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    Danip Airfield (Alexishafen II, Alexishafen No 1) Madang Province Papua New Guinea (PNG)
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8th PRS September 8, 1943

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90th BG Nov 30, 1943

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5th AF January 12, 1944

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Ray Fairfield 1972
Located at Danip on the north coast of New Guinea to the northwest of Alexishafen, to the west of the the North Coast Road, roughly 21 km north of Madang. Parallel to the SSE is Alexishafen Airfield (Alexishafen Airfield I, Alexishafen No 2). Prewar, known as "Alexishafen Airfield". During the Pacific War known as Danip Airfield, Alexishafen Fighter Strip, Alexishafen II or Alexishafen No. 1 or Alexishafen Airdrome No. 1. Today located in Madang Province in Papua New Guinea (PNG).

Built prewar by the Catholic church to provide air service to the nearby Alexishafen Catholic Mission. Used by Mandated Airlines for the Catholic Mission. Prewar as it was the only landing ground in the area, known as "Alexishafen Airfield".

During the July 1935, Klemm L25-D11 "St. Paulus" HB-XAL was reassembled at Alexishafen Airfield and on July 9, 1935 the aircraft's first flight in New Guinea was a flight over Nake.

On August 6, 1939 Fokker Universal VH-UJT piloted by Willy Schafhause crashed on landing. The pilot was killed in the crash and the aircraft was a total loss.

During the middle of 1941, the runway was put out of action by placing tree trunks down the length to prevent landings.

By the middle of 1942 the runway was described as an emergency airfield, the runway measured 800 x 15 x 20 yards.

World War II Pacific Theatre History
During early January 1943, occupied by the Japanese Army and expanded with a single runway with a single taxiway and revetments along the Marrain River, running parallel to the larger Japanese built Alexishafen Airfield. Surfaced with packed earth and crushed coral and granite top cover. In October 30, 1943 the strip was 4,000' x (140) 310'. The strip included 3 bomber and 12 fighter revetments (in October 30, 1943).

During 1943, used by the Japanese Army Air Force (JAAF) as a forward airfield for fighter aircraft and light bombers until bombed by Allied aircraft and bypassed by the US Army landing at Hollandia.

American missions against Danip and Alexishafen
December 18, 1942 - April 15, 1944

Japanese units based at Danip (Alexishafen Airfield Fighter Strip)
83rd Dokuritsu Chutai / 83rd Independent Air Chutai (Ki-51 Sonia)
13th Sentai (Ki-43) Boram October 1943
68th Sentai (Ki-61 detachment) Boram October 15, 1943
77th Sentai (Ki-43 detachment)
248th Sentai (Ki-43) late 1943

On April 26, 1944 the Australian Army 30th Battalion advanced northward along the North Coast Road from Madang to capture the Alexishafen area, including Danip Airfield (Alexishafen). Found at the airfield was a Pratt and Whitney Wasp engine in a wooden crate addressed to "The Catholic Mission via Madang". This engine was imported by the Catholic Mission prewar and was never installed prior to Japanese occupation in early 1943.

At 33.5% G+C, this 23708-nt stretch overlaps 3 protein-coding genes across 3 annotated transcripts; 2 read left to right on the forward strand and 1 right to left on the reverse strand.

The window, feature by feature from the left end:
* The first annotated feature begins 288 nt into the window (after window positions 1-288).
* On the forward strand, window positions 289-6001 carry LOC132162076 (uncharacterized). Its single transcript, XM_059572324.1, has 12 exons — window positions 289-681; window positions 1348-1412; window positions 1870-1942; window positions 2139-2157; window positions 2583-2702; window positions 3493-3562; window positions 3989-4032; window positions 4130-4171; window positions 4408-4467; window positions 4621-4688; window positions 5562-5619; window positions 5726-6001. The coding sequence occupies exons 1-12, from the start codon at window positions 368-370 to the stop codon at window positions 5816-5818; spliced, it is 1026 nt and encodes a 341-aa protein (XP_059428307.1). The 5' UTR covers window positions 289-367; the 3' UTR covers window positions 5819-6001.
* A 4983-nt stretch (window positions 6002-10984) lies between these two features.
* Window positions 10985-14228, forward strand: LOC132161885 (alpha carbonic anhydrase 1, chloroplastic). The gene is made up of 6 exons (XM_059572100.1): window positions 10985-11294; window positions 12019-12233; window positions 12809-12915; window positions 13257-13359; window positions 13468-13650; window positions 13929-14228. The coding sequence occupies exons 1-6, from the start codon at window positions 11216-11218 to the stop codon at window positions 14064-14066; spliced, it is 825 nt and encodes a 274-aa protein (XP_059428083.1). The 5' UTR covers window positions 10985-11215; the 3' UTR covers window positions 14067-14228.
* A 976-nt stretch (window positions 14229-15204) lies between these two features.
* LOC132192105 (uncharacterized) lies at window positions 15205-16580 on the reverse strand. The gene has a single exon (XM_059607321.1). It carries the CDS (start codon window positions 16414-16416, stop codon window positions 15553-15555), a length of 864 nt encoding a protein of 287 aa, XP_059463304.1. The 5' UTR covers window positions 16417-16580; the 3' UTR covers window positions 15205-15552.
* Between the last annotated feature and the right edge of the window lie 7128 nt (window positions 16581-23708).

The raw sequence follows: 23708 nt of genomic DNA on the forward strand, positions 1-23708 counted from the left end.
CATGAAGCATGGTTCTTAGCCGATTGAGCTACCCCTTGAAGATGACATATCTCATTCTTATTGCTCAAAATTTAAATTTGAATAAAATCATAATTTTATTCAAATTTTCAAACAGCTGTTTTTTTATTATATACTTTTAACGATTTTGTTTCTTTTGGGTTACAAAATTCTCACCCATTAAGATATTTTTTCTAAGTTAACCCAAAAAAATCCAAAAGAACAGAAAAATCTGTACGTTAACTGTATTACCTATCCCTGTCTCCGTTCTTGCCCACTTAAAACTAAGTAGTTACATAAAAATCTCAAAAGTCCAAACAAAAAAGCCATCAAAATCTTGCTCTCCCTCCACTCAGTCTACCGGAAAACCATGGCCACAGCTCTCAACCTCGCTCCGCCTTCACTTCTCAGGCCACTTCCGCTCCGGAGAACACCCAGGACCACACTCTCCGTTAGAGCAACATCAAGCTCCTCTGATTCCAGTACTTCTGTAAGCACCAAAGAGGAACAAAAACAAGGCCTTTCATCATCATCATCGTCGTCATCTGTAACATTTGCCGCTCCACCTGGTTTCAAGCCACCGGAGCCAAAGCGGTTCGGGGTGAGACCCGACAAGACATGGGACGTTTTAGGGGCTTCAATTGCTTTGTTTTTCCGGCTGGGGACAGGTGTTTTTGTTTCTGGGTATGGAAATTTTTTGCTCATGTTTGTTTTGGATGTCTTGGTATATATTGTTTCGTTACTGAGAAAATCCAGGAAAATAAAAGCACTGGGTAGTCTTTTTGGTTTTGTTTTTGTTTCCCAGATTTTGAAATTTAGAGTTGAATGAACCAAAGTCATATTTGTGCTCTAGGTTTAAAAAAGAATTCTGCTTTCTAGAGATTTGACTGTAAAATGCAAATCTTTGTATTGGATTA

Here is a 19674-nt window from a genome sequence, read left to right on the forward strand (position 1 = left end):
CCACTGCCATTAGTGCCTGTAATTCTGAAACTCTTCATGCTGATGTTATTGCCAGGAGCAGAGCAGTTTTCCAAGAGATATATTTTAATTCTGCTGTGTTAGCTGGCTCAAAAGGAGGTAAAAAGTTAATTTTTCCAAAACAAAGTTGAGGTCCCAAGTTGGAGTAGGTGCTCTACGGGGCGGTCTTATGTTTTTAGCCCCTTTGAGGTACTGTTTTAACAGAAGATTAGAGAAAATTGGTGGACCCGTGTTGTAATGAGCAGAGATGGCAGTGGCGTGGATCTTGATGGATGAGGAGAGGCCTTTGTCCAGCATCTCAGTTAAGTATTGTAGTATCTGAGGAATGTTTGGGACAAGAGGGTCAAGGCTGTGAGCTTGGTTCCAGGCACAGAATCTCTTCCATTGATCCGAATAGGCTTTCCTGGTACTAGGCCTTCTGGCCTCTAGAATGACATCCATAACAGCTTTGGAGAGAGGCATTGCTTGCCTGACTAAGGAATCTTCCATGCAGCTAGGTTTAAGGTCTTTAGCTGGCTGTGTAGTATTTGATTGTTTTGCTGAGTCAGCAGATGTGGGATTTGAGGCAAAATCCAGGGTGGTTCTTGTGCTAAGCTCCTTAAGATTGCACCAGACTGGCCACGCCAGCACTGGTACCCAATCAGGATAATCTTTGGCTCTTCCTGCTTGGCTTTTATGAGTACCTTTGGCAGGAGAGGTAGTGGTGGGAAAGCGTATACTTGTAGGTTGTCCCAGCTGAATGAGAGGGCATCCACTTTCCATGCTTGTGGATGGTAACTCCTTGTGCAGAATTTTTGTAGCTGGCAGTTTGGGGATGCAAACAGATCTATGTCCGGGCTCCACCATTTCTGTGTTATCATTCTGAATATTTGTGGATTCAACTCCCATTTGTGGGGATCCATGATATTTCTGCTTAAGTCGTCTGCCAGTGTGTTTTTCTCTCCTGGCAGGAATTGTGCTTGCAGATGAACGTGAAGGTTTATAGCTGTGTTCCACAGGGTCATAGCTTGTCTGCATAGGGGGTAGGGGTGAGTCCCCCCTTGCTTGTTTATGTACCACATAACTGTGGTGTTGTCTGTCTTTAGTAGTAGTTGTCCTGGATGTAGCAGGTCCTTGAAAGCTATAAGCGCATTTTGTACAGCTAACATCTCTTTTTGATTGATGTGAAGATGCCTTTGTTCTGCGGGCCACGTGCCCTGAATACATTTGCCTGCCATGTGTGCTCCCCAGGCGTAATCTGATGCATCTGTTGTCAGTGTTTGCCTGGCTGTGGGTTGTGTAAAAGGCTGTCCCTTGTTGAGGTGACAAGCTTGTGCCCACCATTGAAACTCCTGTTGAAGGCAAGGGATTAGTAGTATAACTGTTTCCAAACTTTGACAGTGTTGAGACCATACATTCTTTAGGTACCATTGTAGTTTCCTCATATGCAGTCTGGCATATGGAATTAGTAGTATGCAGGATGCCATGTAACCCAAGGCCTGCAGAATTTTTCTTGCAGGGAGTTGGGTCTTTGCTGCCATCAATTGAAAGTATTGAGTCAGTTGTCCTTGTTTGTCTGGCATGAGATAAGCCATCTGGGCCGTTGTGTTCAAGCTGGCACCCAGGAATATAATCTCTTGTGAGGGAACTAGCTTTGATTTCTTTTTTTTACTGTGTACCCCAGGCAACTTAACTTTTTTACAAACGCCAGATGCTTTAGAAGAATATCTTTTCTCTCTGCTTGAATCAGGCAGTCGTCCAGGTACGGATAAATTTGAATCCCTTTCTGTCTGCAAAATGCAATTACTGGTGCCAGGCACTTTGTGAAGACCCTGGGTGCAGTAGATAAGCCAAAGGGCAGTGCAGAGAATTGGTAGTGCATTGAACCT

ATIU Survey of Wrecks
On June 28, 1944 a team from Air Technical Intelligence Unit (ATIU) visited Alexishafen and Danip Airfield.  They discovered a total of 18 wrecks at the strip, most damaged by bombing and strafing including Sonias, Tonys, Oscars and Lilys. They observed the surface of the strip was in poor condition. Holes cut into the sides of the hills provided protection for a fuel truck.

Disused since the war, the airstrip is overgrown but runway visible. There are still traces of the revetments, crudely built around metal drums and soil to build up the walls, and the scattered remains of a trucks, aircraft bits. In the nearby low ridges, there are some tunnels excavated by the Japanese to store things. Today, there are a few huts of squatters living at the village of Danip or in the vicinity. A concrete pad, (built after the war, or by the Allies) was used by the Catholic Mission for storage.

Junker W33d "The Lady Letti" VH-UIW
Abandoned at Danip prior to the Japanese occupation recovered 1985

Ki-48-II Lily
Abandoned in a revetment, mostly scrapped

Ki-48-II Lily
Mostly scrapped, main spar and section of tail only

Ki-43 Oscar Manufacture Number 5806
Abandoned at the airfield until 1970s, fate unknown

Ki-43 Oscar
Abandoned at Danip

Ki-43 Oscar
Abandoned in a Danip

Notes about New Guinea airfields, recorded circa May - July, 1942 by Oliver C. Doan via Jean Doan research Edward Rogers
Index to Air Bases - Research Report No. 85, I.G. No 9185 - July 30, 1944 (Alexishafen II)
Australian Heritage "St. Paulus: A Plane of Many Missions" by Pat Studdy-Clift page 19-20
Thanks to Charles Darby, Ray Fairfield and Richard Dunn for additional information

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Last Updated
September 16, 2020


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